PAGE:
2018 Jeep Wrangler: What’s Changed And What We Know So Far

Jeep surprised everyone this week when they released the first photos of the all-new 2018 Wrangler, code-named JL, giving us the first solid look on the much anticipated off-roader and confirming a debut at the LA Auto Show on November 29.

Official information was limited, as you might have guessed from the three photos Jeep showed the world, but thankfully, there’s a few things we can already talk about.

The most obvious topic is of course the evolutionary design, with Jeep managing to keep the iconic boxy shape, while claiming improved aerodynamics and more combos of different doors, tops and windshield configurations.

Let’s take a look at how the new model compares to its predecessor and what we know about it so far. 

Looks The Same But Way Better

Jeep managed to keep the Wrangler looking like a Wrangler, but as soon as you lay eyes on it, you realize that there are some clever details aimed to make it not only look more modern but also give you this sense of robustness and quality.

All the body panels look more three-dimensional than before as if the Wrangler hit the gym. Sharp creases have given their place to more rounded transitions while new features like the sculpted bonnet, the seven-slot keystone grille and the more modern headlights just work in the best possible way.

Jeep not only kept the fold-down windshield but it also appears to make it more practical to use it this time, with one photo revealing that the A-pillar now stays in place for those of you few hardcore guys who want dust in their teeth.

The Engine Range

We’re moving into the unofficial bit of information we got, thanks to a leaked owner’s manual by JLWranglerforums. Jeep will offer initially the 2018 Wrangler JL with a 3.6-liter V6 paired to either a manual or an automatic transmission, with the turbocharged 2.0-liter Hurricane four-cylinder and a 3.0-liter V6 turbodiesel to follow on a later date.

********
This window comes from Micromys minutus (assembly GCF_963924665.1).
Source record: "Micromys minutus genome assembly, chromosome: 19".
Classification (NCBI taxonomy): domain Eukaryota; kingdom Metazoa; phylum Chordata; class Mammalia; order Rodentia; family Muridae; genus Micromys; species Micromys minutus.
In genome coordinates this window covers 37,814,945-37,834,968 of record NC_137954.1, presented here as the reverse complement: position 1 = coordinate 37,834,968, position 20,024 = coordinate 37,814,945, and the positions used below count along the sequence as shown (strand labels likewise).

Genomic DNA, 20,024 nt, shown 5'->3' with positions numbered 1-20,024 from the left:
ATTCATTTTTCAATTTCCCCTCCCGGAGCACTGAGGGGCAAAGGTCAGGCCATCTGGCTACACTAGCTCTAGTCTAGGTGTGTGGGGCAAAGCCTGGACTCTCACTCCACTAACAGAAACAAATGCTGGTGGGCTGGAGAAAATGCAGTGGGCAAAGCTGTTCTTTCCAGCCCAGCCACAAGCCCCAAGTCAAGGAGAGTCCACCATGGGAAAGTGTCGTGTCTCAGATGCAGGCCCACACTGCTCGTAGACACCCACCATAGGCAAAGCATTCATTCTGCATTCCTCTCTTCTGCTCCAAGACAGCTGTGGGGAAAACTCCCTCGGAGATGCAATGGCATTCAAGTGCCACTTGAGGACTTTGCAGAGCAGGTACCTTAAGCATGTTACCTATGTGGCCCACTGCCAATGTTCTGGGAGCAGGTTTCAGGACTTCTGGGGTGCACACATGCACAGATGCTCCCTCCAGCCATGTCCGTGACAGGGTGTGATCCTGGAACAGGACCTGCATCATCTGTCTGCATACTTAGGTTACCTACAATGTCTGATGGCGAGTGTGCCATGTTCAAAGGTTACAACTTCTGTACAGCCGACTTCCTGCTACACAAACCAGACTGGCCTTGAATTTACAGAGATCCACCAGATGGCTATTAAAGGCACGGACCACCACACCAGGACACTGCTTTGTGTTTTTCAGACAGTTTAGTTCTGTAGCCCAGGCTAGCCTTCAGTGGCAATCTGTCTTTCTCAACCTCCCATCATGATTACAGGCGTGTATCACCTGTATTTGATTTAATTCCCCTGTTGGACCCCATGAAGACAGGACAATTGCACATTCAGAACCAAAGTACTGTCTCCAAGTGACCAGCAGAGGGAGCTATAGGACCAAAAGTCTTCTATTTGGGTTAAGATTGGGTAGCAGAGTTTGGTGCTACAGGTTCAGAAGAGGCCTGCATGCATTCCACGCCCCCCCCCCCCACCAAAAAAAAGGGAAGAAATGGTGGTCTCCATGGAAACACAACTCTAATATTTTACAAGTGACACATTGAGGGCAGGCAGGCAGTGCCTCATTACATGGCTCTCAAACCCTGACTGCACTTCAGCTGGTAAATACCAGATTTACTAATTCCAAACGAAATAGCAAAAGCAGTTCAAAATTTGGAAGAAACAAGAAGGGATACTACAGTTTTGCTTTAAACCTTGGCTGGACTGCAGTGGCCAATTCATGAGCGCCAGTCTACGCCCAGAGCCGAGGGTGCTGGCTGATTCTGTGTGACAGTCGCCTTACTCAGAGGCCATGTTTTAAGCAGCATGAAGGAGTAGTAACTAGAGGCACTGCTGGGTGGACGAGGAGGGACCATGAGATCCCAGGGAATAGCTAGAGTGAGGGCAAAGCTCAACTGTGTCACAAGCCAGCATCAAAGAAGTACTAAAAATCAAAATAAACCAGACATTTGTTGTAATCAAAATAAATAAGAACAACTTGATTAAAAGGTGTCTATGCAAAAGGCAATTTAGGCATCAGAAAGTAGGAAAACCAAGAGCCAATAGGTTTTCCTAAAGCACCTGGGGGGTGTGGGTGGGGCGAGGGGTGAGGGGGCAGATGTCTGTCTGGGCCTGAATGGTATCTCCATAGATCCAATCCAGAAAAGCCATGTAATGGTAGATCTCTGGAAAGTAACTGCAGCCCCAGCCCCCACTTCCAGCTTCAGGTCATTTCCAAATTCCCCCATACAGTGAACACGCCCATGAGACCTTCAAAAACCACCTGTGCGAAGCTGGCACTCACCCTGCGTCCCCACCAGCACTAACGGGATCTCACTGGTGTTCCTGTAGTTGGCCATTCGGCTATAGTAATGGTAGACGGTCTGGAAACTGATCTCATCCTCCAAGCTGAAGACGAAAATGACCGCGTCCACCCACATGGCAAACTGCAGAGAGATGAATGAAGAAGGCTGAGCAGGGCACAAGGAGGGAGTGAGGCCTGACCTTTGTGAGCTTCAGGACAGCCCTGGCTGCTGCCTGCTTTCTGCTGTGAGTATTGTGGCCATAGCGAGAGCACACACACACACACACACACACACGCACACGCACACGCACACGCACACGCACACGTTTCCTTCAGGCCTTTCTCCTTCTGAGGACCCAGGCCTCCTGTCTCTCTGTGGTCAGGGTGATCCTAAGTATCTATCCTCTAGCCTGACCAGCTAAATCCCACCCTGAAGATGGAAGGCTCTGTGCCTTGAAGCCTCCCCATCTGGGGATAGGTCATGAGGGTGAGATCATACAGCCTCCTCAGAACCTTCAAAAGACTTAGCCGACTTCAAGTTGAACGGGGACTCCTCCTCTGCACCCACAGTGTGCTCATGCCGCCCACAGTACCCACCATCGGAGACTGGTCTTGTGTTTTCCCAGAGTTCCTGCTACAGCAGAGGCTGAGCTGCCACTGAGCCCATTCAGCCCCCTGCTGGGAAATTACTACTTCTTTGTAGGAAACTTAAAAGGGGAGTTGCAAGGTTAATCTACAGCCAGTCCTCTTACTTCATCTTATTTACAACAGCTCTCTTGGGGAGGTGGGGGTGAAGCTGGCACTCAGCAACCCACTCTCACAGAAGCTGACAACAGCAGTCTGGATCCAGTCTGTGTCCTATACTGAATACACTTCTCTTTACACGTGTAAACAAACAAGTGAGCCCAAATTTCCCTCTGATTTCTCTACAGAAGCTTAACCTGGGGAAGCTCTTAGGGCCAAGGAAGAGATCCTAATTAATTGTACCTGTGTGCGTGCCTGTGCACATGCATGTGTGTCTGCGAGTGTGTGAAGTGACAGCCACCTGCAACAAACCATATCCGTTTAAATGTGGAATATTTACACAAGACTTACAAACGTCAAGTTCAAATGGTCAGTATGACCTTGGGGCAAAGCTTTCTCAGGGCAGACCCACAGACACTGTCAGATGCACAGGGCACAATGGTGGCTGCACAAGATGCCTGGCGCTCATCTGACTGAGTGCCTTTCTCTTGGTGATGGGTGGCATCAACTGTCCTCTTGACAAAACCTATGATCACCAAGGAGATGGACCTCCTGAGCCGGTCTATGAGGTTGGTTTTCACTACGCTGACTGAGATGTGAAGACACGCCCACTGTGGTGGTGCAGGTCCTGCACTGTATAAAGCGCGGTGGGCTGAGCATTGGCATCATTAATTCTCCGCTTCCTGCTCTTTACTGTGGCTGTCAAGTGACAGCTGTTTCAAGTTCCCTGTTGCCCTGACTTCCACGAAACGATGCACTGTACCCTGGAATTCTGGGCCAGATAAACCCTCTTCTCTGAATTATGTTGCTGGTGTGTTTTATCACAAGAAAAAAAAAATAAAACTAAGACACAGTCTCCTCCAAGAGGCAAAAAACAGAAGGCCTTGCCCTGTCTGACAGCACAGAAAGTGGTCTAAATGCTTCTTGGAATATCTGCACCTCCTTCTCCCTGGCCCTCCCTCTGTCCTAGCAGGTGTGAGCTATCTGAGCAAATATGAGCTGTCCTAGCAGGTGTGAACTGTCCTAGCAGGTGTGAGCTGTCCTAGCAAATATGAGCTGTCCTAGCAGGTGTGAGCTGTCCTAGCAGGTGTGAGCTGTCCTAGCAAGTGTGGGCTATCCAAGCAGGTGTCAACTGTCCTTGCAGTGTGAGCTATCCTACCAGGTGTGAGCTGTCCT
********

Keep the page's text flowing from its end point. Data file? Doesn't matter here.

New Features

As reported in the past and confirmed later by the leaked owner’s manual, the new generation Wrangler will be offered with an optional Power Top that can be operated up to speeds of 60mph (96km/h) but it will be non-removable and the rear-quarter windows will remain manually removable and kept in provided bags. Other options include the traditional hardtop and soft-top which remain interchangeable. Also one of the new bumpers features removable ends on both sides for those wanting the extra free space in front of their front wheels.

Pricing & Trim Levels

Again thanks to the guys behind JLWranglerForums, we got the first info on pricing and specs of the 2018 Wrangler. The new JL generation will reportedly charge around $2,500 more than the outgoing JK model, with Jeep.com showing a list price of $30,445.

The range will be divided in three trim levels: Sport, Sahara and Rubicon which will come loaded with heavy-duty axles and pretty much all the toys you could wish for, including 4:10 axle ratio, the Rock-Trac electronically controlled all-wheel drive system and the big 8.4-inch infotainment system.

Stay tuned for all the information on the new 2018 Jeep Wrangler JL as we geet them.


  • Mark S

    The changes become more significant in comparison.

  • nastinupe

    If I ever have a 4 car garage…

    • Tristan

      Jeep park it outside

  • europeon

    Thank you!
    This is the kind of article I expect from this site, and this is the reason I come here, not pos “articles” about videogames drag races, aftermarket rims, and BMW dealers inventory.

    • Shane

      If I see the word “bespoke” one more time…

      • Paul


  • Six_Tymes

    Very nice. my friend Gene is mad, he bought a brand new loaded 2017 4dr earlier this year. I told him to wait, but noooo… the 2018 model really is impressive looks wise.

    • Bash

      Feel bad for Gene. lol


    worth of waiting

  • klowik

    they should not put lights on the bumper area which is used as a collision protection against animals. If this requires an extra bull bar for that, the car is for urban use, then it’s not for the outback..

  • Paul

    I think it looks good. When compared old against new the subtle changes become more obvious.

  • goodtoberight1

    Jeep Wrangler resides at the bottom of the reliability list.
    It would be nice if Jeep would seriously address its poor reliability issues in the new model.

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